Robert Musil was not very pleasant company. Adolf Frisé indexed, in his Plädoyer für Robert Musil” (1982) the qualities that were associated with Robert Musil by those who knew him.
Cool, proud, uncommunicative, cold, harsh in his judgement, sharp, a military tone of speaking, vain, elegant, polite, well dressed, distant, official, impeccable, an impressive personality though not a sympathetic or congenial one, proud of his time as officer during the First World War, inaccessible, felt unrecognised, kept people far from him and hence fell into isolation, made slighting rather than positive remarks.
These qualities are usually, in his biographies, associated with two other aspects. The poverty he had to deal with for the bigger part of his life, and his attitude towards other authors of his time. Both come, biographers often state, from his earnestly felt lack of recognition as an important figure in German Literature.
Robert Musil was always in dire need of money: always wondering how he and his wife Martha could live through the next day. In his diary there are regularly complaints that they only have little money left to live on. In a diary-fragment he notes: I am (spiritually and moral) exhausted.
This poverty was not new to Musil and his wife. Ever since he decided to dedicate his life to writing, instead of a promising career at the University, he spent his days in poverty. In Berlin and Vienna admirers founded Musil Societies in order to make his work publicly known and thus enabling him to work on, and perhaps even complete, his one great masterpiece The Man Without Qualities. In his later years in Geneva father Robert Lejeune was the one who, through what Musil described as ‘begging’, found him the financial means to continue writing. The people who donated money were invariably admiring authors, or philanthropists.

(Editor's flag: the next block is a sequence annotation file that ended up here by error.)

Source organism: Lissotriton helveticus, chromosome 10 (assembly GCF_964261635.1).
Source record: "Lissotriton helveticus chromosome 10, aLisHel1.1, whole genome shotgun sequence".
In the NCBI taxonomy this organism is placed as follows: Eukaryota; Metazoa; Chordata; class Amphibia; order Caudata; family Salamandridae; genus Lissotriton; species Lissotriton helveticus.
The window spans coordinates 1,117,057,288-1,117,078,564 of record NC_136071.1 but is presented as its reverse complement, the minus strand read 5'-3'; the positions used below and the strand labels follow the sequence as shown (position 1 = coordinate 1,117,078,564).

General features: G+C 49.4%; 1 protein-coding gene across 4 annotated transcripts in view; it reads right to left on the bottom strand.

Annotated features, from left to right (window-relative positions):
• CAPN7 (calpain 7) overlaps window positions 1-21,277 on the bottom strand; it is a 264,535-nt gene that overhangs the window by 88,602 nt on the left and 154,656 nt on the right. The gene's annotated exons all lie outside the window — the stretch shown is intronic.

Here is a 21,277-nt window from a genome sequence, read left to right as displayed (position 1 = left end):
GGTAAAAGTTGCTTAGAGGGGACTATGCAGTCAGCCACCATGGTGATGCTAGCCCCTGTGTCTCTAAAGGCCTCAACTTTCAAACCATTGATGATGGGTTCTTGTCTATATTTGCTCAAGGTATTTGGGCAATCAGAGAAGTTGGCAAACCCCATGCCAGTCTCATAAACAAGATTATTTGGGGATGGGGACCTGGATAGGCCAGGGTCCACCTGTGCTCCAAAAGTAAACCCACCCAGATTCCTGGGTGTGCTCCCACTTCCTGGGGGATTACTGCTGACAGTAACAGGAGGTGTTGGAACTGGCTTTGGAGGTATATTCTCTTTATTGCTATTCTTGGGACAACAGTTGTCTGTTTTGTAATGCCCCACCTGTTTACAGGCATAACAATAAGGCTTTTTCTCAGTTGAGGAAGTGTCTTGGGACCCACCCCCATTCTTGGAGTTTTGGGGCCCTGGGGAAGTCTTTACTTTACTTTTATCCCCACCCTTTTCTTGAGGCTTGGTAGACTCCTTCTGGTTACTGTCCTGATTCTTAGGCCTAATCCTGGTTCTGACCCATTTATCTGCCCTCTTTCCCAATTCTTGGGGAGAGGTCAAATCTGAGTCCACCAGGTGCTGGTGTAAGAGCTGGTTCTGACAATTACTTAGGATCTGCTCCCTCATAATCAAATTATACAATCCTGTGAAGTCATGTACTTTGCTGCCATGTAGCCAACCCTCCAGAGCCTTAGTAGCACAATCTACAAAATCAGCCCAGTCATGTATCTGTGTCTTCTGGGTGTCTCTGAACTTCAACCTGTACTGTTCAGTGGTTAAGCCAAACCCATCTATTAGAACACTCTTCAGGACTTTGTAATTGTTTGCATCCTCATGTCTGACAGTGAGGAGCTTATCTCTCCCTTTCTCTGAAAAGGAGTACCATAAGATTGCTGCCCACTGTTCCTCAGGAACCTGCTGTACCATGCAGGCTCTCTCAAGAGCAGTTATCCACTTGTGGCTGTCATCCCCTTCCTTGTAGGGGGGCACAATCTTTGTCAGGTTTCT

In 1930 Robert Musil is desperate: he is going to be 50 years old, and the first parts of The Man Without Qualities are being published. What is bothering him the most is the discrepancy between his immense efforts and the public attention and recognition. He has been working on The Man without Qualities for ten years now; other author publish four or five books in this time, and do not mind writing for the public. In an interview with Oskar Maurus Fontana he states he wishes to give a “Beitrage zur geistigen Bewältigung der Welt“.
The most important reproach to other authors concerns their shallowness. They are not capable, or prepared to be reflexive, that intellectually the time in which they live and about which they should write is far beyond their grasp. Hence their success. This success, in turn, is responsible for the lack of profundity that he reproaches them.
A particularly fine head on a man usually means that he is stupid; particularly deep philosophers are usually shallow thinkers; in literature, talents not much above the average are usually regarded by their contemporaries as geniuses. [Man Without Qualities III, Chapter 14, p. 851]
Thomas Mann is one of those authors. As far as Musil is concerned Mann owes his success to the fact that he is the spokesman of the biased liberal intelligentsia, be it a bit more refined. The person of an intellectual average can relate to the thoughts and words of Mann. When Musil is told that Thomas Mann is, along with others, one of the founders of the Musil Societies, and what these societies do for him he admits he is moved by the gesture of the man whom he has been so unjust to. But the distrust towards successful authors remains.
This distrust could be dealt with as envy, were it not that it reflects Musil’s poetics. To Musil the writer/poet is a representative for his country. In works of literature, and art in general, what is thought and lived in a country is reflected. German language literature in his time is not equipped for this task. She remains shallow, deals too often with political, aesthetical or ethical fashions, writes only about itself, and thus caters to an irrelevant need.
The disappointment with the lack of recognition and his poverty make Musil a bitter and lonely person. He dies in obscurity in Switzerland, where only a name-stone on the cemetery remains of him.
Daß du nicht berühmt bist, ist natürlich; daß du aber nicht genug Leser zum Leben hast, ist schändlich. That one is not famous is only natural: that one has not enough readers to live is a shame!